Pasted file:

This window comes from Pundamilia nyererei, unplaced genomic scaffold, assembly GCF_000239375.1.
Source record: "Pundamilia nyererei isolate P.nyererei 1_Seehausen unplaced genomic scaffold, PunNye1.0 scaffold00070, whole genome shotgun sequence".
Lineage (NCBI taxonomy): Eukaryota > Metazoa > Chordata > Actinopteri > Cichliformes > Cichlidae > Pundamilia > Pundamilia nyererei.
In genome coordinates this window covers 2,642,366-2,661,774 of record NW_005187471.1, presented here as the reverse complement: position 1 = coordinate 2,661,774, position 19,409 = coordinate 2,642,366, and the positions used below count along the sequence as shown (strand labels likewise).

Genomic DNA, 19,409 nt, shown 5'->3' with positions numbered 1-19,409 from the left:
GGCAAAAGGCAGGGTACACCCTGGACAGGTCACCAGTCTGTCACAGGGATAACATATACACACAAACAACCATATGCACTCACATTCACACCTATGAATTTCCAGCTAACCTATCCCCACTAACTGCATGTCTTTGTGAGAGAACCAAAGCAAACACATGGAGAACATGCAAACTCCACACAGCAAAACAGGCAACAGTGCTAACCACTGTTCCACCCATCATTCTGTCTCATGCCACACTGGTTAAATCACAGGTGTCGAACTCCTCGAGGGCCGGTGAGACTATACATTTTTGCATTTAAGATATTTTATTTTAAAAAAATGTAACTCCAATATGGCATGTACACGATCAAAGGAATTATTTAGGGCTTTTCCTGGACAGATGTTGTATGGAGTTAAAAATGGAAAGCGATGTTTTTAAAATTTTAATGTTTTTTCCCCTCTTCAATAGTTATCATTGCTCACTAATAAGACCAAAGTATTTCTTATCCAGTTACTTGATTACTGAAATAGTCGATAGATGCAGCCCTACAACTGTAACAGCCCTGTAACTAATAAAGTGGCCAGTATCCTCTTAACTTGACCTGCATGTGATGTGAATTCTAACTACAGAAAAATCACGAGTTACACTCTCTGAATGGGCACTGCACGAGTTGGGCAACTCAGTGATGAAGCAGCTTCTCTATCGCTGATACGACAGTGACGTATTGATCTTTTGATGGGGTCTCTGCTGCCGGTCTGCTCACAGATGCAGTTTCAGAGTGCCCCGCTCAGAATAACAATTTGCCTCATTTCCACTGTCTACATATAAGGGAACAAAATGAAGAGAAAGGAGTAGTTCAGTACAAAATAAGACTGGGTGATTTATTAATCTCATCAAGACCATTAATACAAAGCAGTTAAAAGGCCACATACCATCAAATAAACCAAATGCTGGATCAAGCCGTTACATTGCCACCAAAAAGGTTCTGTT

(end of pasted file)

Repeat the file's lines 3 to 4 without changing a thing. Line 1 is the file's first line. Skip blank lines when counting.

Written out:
Lineage (NCBI taxonomy): Eukaryota > Metazoa > Chordata > Actinopteri > Cichliformes > Cichlidae > Pundamilia > Pundamilia nyererei.
In genome coordinates this window covers 2,642,366-2,661,774 of record NW_005187471.1, presented here as the reverse complement: position 1 = coordinate 2,661,774, position 19,409 = coordinate 2,642,366, and the positions used below count along the sequence as shown (strand labels likewise).